Contact:

Ulrik Gether
Mobile: +45 28 75 75 48

Ulrik Gether | Eurek Alert!
Further information:
http://healthsciences.ku.dk/news/news2014/movement-disorders-in-young-people-related-to-adhd/

Further reports about: ADHD Copenhagen DAT Genetic Health Investigation Neuroscience diseases disorders dopamine movement mutations

More articles from Life Sciences:

nachricht Subcutaneous Administration of Multispecific Antibody Makes Tumor Treatment Faster & More Tolerable
01.07.2015 | Helmholtz Zentrum München - Deutsches Forschungszentrum für Gesundheit und Umwelt

nachricht Why human egg cells don't age well
01.07.2015 | RIKEN

All articles from Life Sciences >>>

The most recent press releases about innovation >>>

Die letzten 5 Focus-News des innovations-reports im Überblick:

Im Focus: X-rays and electrons join forces to map catalytic reactions in real-time

New technique combines electron microscopy and synchrotron X-rays to track chemical reactions under real operating conditions

A new technique pioneered at the U.S. Department of Energy's Brookhaven National Laboratory reveals atomic-scale changes during catalytic reactions in real...

Im Focus: Iron: A biological element?

Think of an object made of iron: An I-beam, a car frame, a nail. Now imagine that half of the iron in that object owes its existence to bacteria living two and a half billion years ago.

Think of an object made of iron: An I-beam, a car frame, a nail. Now imagine that half of the iron in that object owes its existence to bacteria living two and...

Im Focus: Thousands of Droplets for Diagnostics

Researchers develop new method enabling DNA molecules to be counted in just 30 minutes

A team of scientists including PhD student Friedrich Schuler from the Laboratory of MEMS Applications at the Department of Microsystems Engineering (IMTEK) of...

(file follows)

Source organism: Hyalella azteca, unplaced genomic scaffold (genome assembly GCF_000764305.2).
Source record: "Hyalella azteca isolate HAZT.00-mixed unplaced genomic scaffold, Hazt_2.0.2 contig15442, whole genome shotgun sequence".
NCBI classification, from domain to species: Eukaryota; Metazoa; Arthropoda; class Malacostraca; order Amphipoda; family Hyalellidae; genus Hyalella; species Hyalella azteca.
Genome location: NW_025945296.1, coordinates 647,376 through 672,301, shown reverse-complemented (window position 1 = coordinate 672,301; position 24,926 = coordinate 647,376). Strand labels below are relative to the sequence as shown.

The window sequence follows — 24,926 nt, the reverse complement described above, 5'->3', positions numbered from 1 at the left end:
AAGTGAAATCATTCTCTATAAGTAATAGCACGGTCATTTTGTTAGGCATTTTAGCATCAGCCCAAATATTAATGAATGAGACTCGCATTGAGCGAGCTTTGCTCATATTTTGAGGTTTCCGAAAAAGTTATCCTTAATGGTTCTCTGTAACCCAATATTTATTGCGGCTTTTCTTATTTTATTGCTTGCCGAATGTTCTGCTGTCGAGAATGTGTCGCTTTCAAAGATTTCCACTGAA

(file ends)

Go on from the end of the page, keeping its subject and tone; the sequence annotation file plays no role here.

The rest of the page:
Im Focus: Bionic eye clinical trial results show long-term safety, efficacy vision-restoring implant

Patients using Argus II experienced significant improvement in visual function and quality of life

The three-year clinical trial results of the retinal implant popularly known as the "bionic eye," have proven the long-term efficacy, safety and reliability of...

Im Focus: Lasers for Fast Internet in Space – Space Technology from Aachen

On June 23, the second Sentinel mission was launched from the space mission launch center in Kourou. A critical component of Aachen is on board. Researchers at the Fraunhofer Institute for Laser Technology ILT and Tesat-Spacecom have jointly developed the know-how for space-qualified laser components. For the Sentinel mission the diode laser pump module of the Laser Communication Terminal LCT was planned and constructed in Aachen in cooperation with the manufacturer of the LCT, Tesat-Spacecom, and the Ferdinand Braun Institute.

After eight years of preparation, in the early morning of June 23 the time had come: in Kourou in French Guiana, the European Space Agency launched the...

All Focus news of the innovation-report >>>

Anzeige

Anzeige

Event News

World Conference on Regenerative Medicine in Leipzig: Last chance to submit abstracts until 2 July

25.06.2015 | Event News

World Conference on Regenerative Medicine: Abstract Submission has been extended to 24 June

16.06.2015 | Event News

MUSE hosting Europe’s largest science communication conference

11.06.2015 | Event News

 
Latest News

Offshore wind park Westermost Rough officially inaugurated

01.07.2015 | Press release

Siemens Velaro train wins "Red Dot" award

01.07.2015 | Awards Funding

Liquids on Fibers - Slipping or Flowing?

01.07.2015 | Physics and Astronomy

VideoLinks
B2B-VideoLinks
More VideoLinks >>>